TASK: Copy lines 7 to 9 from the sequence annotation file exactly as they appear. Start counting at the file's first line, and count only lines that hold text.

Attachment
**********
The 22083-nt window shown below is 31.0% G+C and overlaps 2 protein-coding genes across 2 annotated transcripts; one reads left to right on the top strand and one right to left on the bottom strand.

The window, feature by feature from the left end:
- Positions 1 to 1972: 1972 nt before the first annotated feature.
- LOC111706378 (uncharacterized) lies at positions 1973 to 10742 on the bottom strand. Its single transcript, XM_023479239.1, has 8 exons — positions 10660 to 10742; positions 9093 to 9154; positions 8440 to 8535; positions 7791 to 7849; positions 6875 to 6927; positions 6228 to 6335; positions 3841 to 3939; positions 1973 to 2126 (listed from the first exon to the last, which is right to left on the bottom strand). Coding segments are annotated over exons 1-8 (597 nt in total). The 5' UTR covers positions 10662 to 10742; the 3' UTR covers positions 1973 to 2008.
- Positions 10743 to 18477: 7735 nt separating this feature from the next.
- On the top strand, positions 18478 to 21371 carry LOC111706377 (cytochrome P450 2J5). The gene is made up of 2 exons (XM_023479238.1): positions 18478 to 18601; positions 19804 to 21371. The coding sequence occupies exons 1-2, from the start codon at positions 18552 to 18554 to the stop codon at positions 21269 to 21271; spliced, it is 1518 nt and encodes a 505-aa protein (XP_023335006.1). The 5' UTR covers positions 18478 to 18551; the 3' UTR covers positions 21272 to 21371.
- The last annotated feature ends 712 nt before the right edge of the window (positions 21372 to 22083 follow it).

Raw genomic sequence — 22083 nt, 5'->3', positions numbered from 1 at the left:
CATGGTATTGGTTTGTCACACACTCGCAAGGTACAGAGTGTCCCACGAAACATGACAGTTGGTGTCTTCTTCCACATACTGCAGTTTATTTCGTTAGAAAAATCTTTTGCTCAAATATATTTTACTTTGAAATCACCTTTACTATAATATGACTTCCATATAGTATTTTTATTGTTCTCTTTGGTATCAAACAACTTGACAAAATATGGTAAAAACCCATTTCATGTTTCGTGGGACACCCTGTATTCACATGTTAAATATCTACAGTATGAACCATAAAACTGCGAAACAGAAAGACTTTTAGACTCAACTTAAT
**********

- The last annotated feature ends 712 nt before the right edge of the window (positions 21372 to 22083 follow it).

Raw genomic sequence — 22083 nt, 5'->3', positions numbered from 1 at the left:
CATGGTATTGGTTTGTCACACACTCGCAAGGTACAGAGTGTCCCACGAAACATGACAGTTGGTGTCTTCTTCCACATACTGCAGTTTATTTCGTTAGAAAAATCTTTTGCTCAAATATATTTTACTTTGAAATCACCTTTACTATAATATGACTTCCATATAGTATTTTTATTGTTCTCTTTGGTATCAAACAACTTGACAAAATATGGTAAAAACCCATTTCATGTTTCGTGGGACACCCTGTATTCACATGTTAAATATCTACAGTATGAACCATAAAACTGCGAAACAGAAAGACTTTTAGACTCAACTTAAT